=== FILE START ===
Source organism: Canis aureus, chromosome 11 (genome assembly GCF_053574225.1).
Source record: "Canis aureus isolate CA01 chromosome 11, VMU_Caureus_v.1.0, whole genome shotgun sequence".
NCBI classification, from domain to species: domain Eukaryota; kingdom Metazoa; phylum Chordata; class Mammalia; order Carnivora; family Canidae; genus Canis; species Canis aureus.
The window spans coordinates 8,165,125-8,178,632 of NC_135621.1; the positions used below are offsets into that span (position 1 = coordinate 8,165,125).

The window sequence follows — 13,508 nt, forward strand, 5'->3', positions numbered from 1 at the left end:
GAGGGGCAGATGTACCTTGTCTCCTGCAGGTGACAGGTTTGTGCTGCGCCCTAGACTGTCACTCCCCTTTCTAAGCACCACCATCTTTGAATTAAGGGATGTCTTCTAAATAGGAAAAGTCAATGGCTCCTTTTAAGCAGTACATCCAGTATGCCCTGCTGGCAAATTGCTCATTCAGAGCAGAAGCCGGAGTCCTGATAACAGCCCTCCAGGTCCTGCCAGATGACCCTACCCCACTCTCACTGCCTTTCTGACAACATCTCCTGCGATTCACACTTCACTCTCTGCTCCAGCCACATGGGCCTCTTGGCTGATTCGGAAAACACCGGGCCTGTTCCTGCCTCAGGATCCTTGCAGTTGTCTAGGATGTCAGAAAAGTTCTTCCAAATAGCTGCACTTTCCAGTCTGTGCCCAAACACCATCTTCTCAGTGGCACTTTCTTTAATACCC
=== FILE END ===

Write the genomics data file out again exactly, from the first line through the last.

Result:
Source organism: Canis aureus, chromosome 11 (genome assembly GCF_053574225.1).
Source record: "Canis aureus isolate CA01 chromosome 11, VMU_Caureus_v.1.0, whole genome shotgun sequence".
NCBI classification, from domain to species: domain Eukaryota; kingdom Metazoa; phylum Chordata; class Mammalia; order Carnivora; family Canidae; genus Canis; species Canis aureus.
The window spans coordinates 8,165,125-8,178,632 of NC_135621.1; the positions used below are offsets into that span (position 1 = coordinate 8,165,125).

The window sequence follows — 13,508 nt, forward strand, 5'->3', positions numbered from 1 at the left end:
GAGGGGCAGATGTACCTTGTCTCCTGCAGGTGACAGGTTTGTGCTGCGCCCTAGACTGTCACTCCCCTTTCTAAGCACCACCATCTTTGAATTAAGGGATGTCTTCTAAATAGGAAAAGTCAATGGCTCCTTTTAAGCAGTACATCCAGTATGCCCTGCTGGCAAATTGCTCATTCAGAGCAGAAGCCGGAGTCCTGATAACAGCCCTCCAGGTCCTGCCAGATGACCCTACCCCACTCTCACTGCCTTTCTGACAACATCTCCTGCGATTCACACTTCACTCTCTGCTCCAGCCACATGGGCCTCTTGGCTGATTCGGAAAACACCGGGCCTGTTCCTGCCTCAGGATCCTTGCAGTTGTCTAGGATGTCAGAAAAGTTCTTCCAAATAGCTGCACTTTCCAGTCTGTGCCCAAACACCATCTTCTCAGTGGCACTTTCTTTAATACCC